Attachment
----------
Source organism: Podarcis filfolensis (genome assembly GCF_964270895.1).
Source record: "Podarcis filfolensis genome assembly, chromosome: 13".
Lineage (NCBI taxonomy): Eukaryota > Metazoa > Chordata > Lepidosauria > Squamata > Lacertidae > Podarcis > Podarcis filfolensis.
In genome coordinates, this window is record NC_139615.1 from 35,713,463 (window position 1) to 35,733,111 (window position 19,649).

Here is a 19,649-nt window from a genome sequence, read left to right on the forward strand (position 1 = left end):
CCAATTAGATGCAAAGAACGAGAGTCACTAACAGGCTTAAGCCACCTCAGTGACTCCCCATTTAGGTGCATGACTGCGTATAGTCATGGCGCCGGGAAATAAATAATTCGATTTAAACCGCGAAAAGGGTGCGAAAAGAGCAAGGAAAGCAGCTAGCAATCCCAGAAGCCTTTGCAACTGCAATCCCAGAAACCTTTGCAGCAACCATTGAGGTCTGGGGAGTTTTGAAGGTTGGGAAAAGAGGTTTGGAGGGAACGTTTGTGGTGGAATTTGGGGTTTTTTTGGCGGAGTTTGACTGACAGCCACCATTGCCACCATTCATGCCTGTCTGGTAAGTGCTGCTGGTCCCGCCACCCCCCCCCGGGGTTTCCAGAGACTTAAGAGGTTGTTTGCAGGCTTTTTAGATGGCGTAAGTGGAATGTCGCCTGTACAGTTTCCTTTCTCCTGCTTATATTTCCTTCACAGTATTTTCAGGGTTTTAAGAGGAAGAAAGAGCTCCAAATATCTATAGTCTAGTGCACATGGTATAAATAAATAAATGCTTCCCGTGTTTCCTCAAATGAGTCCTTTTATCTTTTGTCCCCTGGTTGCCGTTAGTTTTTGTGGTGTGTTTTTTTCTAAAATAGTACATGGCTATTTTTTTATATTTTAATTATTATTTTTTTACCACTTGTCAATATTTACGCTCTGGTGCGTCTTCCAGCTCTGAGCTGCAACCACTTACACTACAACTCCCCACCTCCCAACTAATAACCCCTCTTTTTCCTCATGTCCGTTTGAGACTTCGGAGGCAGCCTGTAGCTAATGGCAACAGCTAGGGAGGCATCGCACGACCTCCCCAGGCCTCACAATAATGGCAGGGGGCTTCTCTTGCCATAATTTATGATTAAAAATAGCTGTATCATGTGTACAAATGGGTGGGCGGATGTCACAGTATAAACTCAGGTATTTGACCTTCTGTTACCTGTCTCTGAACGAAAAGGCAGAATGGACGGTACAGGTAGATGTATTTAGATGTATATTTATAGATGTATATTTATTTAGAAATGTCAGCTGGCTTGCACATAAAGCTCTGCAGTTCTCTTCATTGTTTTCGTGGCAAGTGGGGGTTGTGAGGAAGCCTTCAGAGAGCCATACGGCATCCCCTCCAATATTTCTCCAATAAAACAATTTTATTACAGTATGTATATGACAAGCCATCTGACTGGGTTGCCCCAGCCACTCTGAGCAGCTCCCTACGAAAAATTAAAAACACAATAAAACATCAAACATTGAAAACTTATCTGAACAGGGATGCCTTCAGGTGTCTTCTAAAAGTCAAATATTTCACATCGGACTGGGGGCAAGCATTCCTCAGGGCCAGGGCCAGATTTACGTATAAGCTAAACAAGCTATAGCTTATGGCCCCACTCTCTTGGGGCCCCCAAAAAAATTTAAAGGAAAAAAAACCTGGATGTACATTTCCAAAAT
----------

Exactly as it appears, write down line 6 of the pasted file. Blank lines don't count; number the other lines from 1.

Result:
CCAATTAGATGCAAAGAACGAGAGTCACTAACAGGCTTAAGCCACCTCAGTGACTCCCCATTTAGGTGCATGACTGCGTATAGTCATGGCGCCGGGAAATAAATAATTCGATTTAAACCGCGAAAAGGGTGCGAAAAGAGCAAGGAAAGCAGCTAGCAATCCCAGAAGCCTTTGCAACTGCAATCCCAGAAACCTTTGCAGCAACCATTGAGGTCTGGGGAGTTTTGAAGGTTGGGAAAAGAGGTTTGGAGGGAACGTTTGTGGTGGAATTTGGGGTTTTTTTGGCGGAGTTTGACTGACAGCCACCATTGCCACCATTCATGCCTGTCTGGTAAGTGCTGCTGGTCCCGCCACCCCCCCCCGGGGTTTCCAGAGACTTAAGAGGTTGTTTGCAGGCTTTTTAGATGGCGTAAGTGGAATGTCGCCTGTACAGTTTCCTTTCTCCTGCTTATATTTCCTTCACAGTATTTTCAGGGTTTTAAGAGGAAGAAAGAGCTCCAAATATCTATAGTCTAGTGCACATGGTATAAATAAATAAATGCTTCCCGTGTTTCCTCAAATGAGTCCTTTTATCTTTTGTCCCCTGGTTGCCGTTAGTTTTTGTGGTGTGTTTTTTTCTAAAATAGTACATGGCTATTTTTTTATATTTTAATTATTATTTTTTTACCACTTGTCAATATTTACGCTCTGGTGCGTCTTCCAGCTCTGAGCTGCAACCACTTACACTACAACTCCCCACCTCCCAACTAATAACCCCTCTTTTTCCTCATGTCCGTTTGAGACTTCGGAGGCAGCCTGTAGCTAATGGCAACAGCTAGGGAGGCATCGCACGACCTCCCCAGGCCTCACAATAATGGCAGGGGGCTTCTCTTGCCATAATTTATGATTAAAAATAGCTGTATCATGTGTACAAATGGGTGGGCGGATGTCACAGTATAAACTCAGGTATTTGACCTTCTGTTACCTGTCTCTGAACGAAAAGGCAGAATGGACGGTACAGGTAGATGTATTTAGATGTATATTTATAGATGTATATTTATTTAGAAATGTCAGCTGGCTTGCACATAAAGCTCTGCAGTTCTCTTCATTGTTTTCGTGGCAAGTGGGGGTTGTGAGGAAGCCTTCAGAGAGCCATACGGCATCCCCTCCAATATTTCTCCAATAAAACAATTTTATTACAGTATGTATATGACAAGCCATCTGACTGGGTTGCCCCAGCCACTCTGAGCAGCTCCCTACGAAAAATTAAAAACACAATAAAACATCAAACATTGAAAACTTATCTGAACAGGGATGCCTTCAGGTGTCTTCTAAAAGTCAAATATTTCACATCGGACTGGGGGCAAGCATTCCTCAGGGCCAGGGCCAGATTTACGTATAAGCTAAACAAGCTATAGCTTATGGCCCCACTCTCTTGGGGCCCCCAAAAAAATTTAAAGGAAAAAAAACCTGGATGTACATTTCCAAAAT